Release dates pose one set of challenges, and the festival’s competition poses another. Just days before Canneseries was set to kick-off, another French festival, the Lille-set Series Mania, came to a close. Both festivals offer industry watchers and the general public very similar propositions, both have strongly curated selections, and both benefit from industry and government support. Indeed, the two festivals seek to fill the same gap, to offer series television the same prestige festival platform that the Cannes Film Festival offers art-house cinema and the Annecy Festival offers animation. In North America, meanwhile, festivals such as Denver’s Series Fest continue to develop their own niche.

For the time being, the overstuffed marketplace means there’s no shortage of series to go around. At Canneseries this year, the acrid Belgian drama “Studio Tarara” struck critics with its MeToo-influenced reframing of 1990s showbiz, while Canal Plus’ literary adaptation “Vernon Subutex,” which marks the television debut of local film star Romain Duris, gave the festival a very well-publicized opener.

Duris, who’s probably best known stateside for Jacques Audiard’s “The Beat That My Heart Skipped,” brought out the celebrity press for the festival’s initial red  (or in this case, pink) carpet, and offered a sharp reminder to all industry watchers: In order to succeed, a festival needs more than a strong selection – it also need stars.

Sandra Oh as Eve Polastri, Nina Sosanya as Jess - Killing Eve _ Season 2, Episode 3 - Photo Credit: Parisa Taghizadeh/BBCAmerica

Sandra Oh and Nina Sosanya in “Killing Eve”

Parisa Taghizadeh/BBCAmerica

On that front, Canneseries scored a real coup by landing “Killing Eve” for its inaugural edition last year, marching Phoebe Waller-Bridge and Sandra Oh up down the Croisette just as their stars were about to go nova, and giving “The Truth About The Harry Quebert Affair” star Patrick Dempsey free reign to melt hearts all over town.  Funnily enough, the new festival landed that former in part by serendipity – “Killing Eve” was already due to air in early April, and a Cannes photo-up never hurt any prestige property – but all the same, it had a hot title on which to stake its reputation.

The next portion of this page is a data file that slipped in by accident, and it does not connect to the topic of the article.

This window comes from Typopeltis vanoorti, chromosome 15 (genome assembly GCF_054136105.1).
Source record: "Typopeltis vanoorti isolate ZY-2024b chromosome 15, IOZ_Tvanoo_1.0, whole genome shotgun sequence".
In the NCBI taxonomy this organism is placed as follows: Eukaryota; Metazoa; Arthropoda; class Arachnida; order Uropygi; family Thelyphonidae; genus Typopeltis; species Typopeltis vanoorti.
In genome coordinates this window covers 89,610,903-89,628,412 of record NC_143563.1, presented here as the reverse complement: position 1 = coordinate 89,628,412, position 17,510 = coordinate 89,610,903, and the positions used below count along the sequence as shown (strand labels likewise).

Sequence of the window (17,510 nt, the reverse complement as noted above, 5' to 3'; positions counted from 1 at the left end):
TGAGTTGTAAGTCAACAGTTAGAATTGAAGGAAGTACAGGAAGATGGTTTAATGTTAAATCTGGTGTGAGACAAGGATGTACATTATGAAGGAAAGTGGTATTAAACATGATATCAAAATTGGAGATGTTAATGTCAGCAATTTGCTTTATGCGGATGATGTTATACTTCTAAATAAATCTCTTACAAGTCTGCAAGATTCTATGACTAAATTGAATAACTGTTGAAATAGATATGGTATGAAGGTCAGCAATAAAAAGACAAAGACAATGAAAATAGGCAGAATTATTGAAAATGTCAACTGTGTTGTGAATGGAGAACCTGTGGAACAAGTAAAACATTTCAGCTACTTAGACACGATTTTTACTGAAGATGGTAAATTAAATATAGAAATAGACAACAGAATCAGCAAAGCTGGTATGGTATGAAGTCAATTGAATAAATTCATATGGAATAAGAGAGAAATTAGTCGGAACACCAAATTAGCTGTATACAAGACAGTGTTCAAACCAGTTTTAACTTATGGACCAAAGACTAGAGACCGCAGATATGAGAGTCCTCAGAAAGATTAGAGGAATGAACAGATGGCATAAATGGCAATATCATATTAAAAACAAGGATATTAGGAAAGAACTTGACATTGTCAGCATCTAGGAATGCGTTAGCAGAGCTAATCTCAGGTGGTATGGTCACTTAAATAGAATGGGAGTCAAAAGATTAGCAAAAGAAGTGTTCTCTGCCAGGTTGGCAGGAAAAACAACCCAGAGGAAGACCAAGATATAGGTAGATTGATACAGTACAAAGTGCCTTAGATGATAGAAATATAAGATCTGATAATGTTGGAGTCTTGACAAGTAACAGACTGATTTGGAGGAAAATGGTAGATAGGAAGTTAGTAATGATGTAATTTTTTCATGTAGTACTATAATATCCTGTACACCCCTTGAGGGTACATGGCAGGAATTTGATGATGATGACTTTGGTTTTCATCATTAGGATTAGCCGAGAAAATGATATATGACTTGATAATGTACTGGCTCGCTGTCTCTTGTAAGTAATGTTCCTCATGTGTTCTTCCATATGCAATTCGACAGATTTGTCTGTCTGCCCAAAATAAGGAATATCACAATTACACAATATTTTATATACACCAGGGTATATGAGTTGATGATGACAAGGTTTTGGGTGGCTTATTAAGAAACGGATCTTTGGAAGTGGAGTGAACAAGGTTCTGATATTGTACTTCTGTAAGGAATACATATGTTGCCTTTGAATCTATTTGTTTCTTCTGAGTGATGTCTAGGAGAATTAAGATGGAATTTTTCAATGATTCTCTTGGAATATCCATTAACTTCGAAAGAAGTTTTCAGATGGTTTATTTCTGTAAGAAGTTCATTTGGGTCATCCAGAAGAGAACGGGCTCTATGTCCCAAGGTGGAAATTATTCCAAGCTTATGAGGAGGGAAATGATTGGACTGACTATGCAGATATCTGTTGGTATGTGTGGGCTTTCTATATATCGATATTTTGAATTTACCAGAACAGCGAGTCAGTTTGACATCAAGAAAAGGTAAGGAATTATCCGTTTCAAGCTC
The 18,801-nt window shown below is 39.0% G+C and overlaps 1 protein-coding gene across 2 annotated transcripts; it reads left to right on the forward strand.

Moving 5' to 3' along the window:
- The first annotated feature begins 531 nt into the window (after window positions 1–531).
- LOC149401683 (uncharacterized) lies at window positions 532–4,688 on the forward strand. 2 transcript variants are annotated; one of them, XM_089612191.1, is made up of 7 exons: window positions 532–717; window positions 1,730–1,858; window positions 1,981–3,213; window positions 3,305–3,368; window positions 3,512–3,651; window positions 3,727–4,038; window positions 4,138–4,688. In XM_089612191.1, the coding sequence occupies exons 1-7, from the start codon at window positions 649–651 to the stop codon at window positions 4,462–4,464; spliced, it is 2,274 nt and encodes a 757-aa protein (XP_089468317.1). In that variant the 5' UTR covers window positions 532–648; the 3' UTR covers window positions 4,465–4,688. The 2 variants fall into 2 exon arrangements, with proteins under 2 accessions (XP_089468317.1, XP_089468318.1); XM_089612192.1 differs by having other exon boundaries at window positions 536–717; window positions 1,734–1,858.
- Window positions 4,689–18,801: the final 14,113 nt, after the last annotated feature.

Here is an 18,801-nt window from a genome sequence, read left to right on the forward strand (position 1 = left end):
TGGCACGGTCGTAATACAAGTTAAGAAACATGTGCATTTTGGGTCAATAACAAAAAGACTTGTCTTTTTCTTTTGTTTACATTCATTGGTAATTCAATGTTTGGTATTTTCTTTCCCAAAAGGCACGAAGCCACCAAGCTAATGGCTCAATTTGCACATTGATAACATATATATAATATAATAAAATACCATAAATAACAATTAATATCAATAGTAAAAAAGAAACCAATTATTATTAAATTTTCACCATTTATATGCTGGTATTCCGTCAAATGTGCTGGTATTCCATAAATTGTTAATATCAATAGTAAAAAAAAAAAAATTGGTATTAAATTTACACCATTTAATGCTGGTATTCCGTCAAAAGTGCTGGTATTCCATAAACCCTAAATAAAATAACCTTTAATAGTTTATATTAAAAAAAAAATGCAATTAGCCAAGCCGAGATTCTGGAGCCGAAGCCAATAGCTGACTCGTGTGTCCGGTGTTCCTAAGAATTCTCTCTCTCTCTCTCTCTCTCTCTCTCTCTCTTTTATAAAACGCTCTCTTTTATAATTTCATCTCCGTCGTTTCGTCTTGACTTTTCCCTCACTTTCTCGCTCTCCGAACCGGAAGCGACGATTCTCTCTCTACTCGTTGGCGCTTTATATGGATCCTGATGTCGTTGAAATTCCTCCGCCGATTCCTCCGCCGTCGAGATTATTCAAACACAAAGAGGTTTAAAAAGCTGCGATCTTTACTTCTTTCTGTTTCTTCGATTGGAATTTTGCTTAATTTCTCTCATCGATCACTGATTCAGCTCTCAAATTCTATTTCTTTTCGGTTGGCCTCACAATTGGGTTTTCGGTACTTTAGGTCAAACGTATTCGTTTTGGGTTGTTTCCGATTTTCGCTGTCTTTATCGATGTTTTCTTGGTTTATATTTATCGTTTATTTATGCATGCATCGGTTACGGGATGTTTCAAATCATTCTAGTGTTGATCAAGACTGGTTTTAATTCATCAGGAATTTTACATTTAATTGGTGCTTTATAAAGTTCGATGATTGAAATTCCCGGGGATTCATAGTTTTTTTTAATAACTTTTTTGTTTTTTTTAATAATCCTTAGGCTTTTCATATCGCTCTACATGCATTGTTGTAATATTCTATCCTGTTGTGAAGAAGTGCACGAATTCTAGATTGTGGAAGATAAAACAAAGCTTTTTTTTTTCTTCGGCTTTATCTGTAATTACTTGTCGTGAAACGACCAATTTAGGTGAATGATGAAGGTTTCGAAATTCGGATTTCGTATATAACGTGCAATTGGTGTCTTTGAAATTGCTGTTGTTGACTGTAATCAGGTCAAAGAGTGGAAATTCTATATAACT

“Smaller countries are going to play the game, because we already have a label to offer them. As for the larger actors, we had to buy some credibility,” said Lewi. He credited the success of “Killing Eve” with helping the festival lock down series from AMC and Starz, as well as “Doctor Who” writer Russell T. Davies on hand to present his HBO family drama “Years and Years” as the closing night selection.

Hosting Davies, or recent film-world émigrés Gurinder Chadha and Gregg Araki, might not attract paparazzi and luxury sponsorships — but it speaks to the festival’s aim of building a strong reputation within the industry and then letting the local glamour do the rest.

“Even the Cannes Film Festival didn’t exist [in the public’s imagination] for five, 10 years,” said Benoît Louvet, the Canneseries’ managing director. “It takes time, and we know that. Cannes means glamour, and our message is: Cannes is a place for series. We want bring the series format the level of international respect it deserves.”

Lewi added: “And we want to bring those series to Cannes.”

The 2019 edition of Canneseries runs through April 11.